Flash Germany PMI Composite Output Index at 51.5 (52.8 in Feb). 69-month low.
There is a problem with their numbers as we know the German economy shrank in the third quarter of last year and barely grew in the fourth, meaning that there should have been PMI readings below 50, but we do have a clear direction of travel.
If we combine this with a 48.7 Composite PMI from France then you get this.
The IHS Markit Eurozone Composite PMI® fell from
51.9 in February to 51.3 in March, according to the
preliminary ‘flash’ estimate. The March reading was
the third-lowest since November 2014, running only
marginally above the recent lows seen in December
Or if you prefer it expressed in terms of expected GDP growth.
The survey indicates that GDP likely rose by a modest 0.2% in the opening quarter, with a decline in manufacturing
output in the region of 0.5% being offset by an
expansion of service sector output of approximately
So they have finally caught up with what we have been expecting for a while now. Some care is needed here as the PMI surveys had a good start to the credit crunch era but more recent times have shown problems. The misfire in the UK in July 2016 and the Irish pharmaceutical cliff for example. However, central bankers do not think that and have much more faith in them so we can expect this morning’s release to have rather detonated at the Frankfurt tower of the ECB. It seems financial markets are already rushing to front-run their expected response from @fastFT.
German 10-year bond yield slips below zero for first time since 2016.
In itself a nudge below 0% is no different to any other other basis point drop mathematically but it is symbolic as the rise into positive territory was accompanied by the Euro area economic recovery. Indeed the bond market has rallied since that yield was 0.6% last May meaning that it has been much more on the case than mainstream economists which also warms the cockles of one former bond market trader.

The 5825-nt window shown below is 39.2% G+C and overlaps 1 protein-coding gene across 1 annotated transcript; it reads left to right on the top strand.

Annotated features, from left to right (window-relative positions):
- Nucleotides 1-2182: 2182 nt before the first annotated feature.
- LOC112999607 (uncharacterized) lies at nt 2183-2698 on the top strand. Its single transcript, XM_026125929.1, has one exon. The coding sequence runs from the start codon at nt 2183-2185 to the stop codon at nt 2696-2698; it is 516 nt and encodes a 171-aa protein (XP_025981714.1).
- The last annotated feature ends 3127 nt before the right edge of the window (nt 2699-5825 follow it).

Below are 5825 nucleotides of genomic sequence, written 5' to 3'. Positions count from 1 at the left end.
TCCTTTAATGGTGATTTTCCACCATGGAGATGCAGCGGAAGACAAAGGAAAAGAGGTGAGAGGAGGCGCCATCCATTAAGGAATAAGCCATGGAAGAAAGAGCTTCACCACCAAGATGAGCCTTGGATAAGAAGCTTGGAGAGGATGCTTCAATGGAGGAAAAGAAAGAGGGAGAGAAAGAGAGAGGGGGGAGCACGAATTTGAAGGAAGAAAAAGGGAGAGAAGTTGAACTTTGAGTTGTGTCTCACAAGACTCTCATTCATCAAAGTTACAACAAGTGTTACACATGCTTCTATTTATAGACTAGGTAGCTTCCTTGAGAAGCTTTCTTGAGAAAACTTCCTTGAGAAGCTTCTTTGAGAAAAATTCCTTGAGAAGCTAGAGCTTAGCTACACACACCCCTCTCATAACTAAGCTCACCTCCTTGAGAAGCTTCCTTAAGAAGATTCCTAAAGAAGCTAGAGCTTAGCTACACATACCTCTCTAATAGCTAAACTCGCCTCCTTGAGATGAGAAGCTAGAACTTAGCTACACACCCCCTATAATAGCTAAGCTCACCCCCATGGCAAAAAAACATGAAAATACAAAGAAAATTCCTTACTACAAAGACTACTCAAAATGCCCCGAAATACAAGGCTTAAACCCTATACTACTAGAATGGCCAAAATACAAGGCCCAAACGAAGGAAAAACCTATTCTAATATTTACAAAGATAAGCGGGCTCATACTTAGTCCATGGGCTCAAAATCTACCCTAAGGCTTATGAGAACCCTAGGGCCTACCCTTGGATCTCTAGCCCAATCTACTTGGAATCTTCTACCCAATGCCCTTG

More conceptually we are left wonder is the return to something last seen in October 2016 was sung about by Muse.
And the superstars sucked into the super massive
Super massive black hole
Super massive black hole
Super massive black hole
If we now switch to ECB policy it is fairly plain that the announcement of more liquidity for the banks ( LTTRO) will be followed by other easing. But what? The problem with lowering interest-rates is that the Deposit-Rate is already at -0.4%. Some central bankers think that moving different interest-rates by 0.1% or 0.2% would help which conveniently ignores the reality that vastly larger ones overall ( 4%-5%) have not worked.
So that leaves more bond buying or QE and beyond that perhaps purchases of equities and commercial property like in Japan.
I have been wondering for a while when we would see the return of monetary easing as a flow and this week is starting to look a candidate for the nexus point. It poses all sorts of questions especially for the many countries ( Denmark, Euro area, Japan, Sweden. and Switzerland) which arrive here with interest-rates already negative. It also leaves Mark Carney and the Bank of England in danger of another hand brake turn like in August 2016.
The Committee continues to judge that, were the economy to develop broadly in line with those projections, an ongoing tightening of monetary policy over the forecast period, at a gradual pace and to a limited extent, would be appropriate to return inflation sustainably to the 2% target at a conventional horizon.
Although of course it could be worse as the Norges Bank of Norway may have had a false start.
Norges Bank’s Executive Board has decided to raise the policy rate by 0.25 percentage point to 1.0 percent:
But the real problem is that posed by Talking Heads because after the slashing of interest-rates and all the QE well let me hand you over to David Byrne.
And you may ask yourself, well
How did I get here?